Date of Publication
Human Rights Law
College of Law
Glenda T. Litong
Defense Panel Chair
Richard P. Torreja
Defense Panel Member
Pura F. Calleja
Victoria V. Loanzon
The Philippines, under the .1987 Constitution, recognizes the right of a person not to e deprived of life, liberty or property without due ·process of law. But the Philippines is ow besieged with the problem of internally displaced persons driven to forced evacuation n evacuation centers. With the government's denial of their leaving the evacuation enters, these internally displaced people are now being deprived of their life, liberty and property without due process of law in direct contravention of their rights recognized by he government as enshrined in the Constitution.
As a contemporary form of arbitrary deprivation of liberty, forced evacuation may very well be considered arbitrary detention which is considered a crime or offense already punished under Philippine laws.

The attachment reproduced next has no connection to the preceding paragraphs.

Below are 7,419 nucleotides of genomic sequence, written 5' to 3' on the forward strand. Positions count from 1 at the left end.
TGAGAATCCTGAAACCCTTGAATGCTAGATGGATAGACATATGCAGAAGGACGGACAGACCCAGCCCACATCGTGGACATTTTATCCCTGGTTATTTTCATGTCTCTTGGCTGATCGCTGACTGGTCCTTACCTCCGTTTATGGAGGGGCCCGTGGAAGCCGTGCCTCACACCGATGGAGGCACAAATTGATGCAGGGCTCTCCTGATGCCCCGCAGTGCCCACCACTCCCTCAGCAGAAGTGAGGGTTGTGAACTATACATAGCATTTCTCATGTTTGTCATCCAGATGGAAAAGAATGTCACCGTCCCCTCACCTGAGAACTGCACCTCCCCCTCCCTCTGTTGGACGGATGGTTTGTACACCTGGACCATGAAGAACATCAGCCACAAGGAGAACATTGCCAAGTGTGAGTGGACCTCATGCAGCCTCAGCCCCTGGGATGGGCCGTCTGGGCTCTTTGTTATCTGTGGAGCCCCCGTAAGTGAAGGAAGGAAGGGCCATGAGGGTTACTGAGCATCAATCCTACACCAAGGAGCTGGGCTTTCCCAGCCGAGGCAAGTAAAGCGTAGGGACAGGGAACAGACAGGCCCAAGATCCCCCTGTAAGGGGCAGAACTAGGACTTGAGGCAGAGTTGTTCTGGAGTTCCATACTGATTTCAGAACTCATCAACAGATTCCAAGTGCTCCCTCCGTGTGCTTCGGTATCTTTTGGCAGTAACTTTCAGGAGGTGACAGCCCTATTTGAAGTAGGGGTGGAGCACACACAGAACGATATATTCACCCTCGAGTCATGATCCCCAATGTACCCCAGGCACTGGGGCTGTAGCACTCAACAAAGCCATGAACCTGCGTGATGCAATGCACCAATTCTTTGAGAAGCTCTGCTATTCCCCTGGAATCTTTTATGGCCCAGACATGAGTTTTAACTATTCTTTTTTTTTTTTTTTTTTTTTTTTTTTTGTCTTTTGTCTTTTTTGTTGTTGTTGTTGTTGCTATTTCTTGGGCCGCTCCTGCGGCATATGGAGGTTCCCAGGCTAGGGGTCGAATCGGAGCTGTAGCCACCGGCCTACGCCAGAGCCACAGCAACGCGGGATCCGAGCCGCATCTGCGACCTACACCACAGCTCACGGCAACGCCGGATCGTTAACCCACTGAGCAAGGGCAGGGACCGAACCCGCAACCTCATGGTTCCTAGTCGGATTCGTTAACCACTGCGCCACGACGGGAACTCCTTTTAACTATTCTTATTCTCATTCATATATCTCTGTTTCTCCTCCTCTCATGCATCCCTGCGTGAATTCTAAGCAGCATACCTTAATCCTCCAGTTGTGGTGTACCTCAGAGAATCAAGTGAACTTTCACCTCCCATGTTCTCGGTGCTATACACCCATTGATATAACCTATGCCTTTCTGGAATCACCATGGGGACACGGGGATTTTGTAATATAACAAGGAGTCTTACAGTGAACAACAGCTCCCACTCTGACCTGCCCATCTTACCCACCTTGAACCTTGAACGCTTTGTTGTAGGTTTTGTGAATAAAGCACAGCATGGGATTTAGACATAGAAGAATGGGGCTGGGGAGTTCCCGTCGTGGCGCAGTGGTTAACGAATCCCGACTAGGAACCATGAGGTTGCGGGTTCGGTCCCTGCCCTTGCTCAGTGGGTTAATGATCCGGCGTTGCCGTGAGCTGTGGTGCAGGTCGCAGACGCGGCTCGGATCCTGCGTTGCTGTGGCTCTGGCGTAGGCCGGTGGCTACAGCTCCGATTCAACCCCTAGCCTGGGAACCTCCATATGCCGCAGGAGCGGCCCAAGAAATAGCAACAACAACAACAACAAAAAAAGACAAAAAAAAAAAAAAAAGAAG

It is, therefore, imperative to find out whether the forced evacuation of internally displaced persons may be considered arbitrary detention from which one can find remedy under existing Philippine laws.
Internally displaced persons—Legal status, laws, etc. —Philippines; Evacuation of civilians—Philippines; Detention of persons—Philippines
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Tamondong, S. B. (2015). Evacuation centers: Contemporary form of arbitrary deprivation of liberty. Retrieved from https://animorepository.dlsu.edu.ph/etd_masteral/6370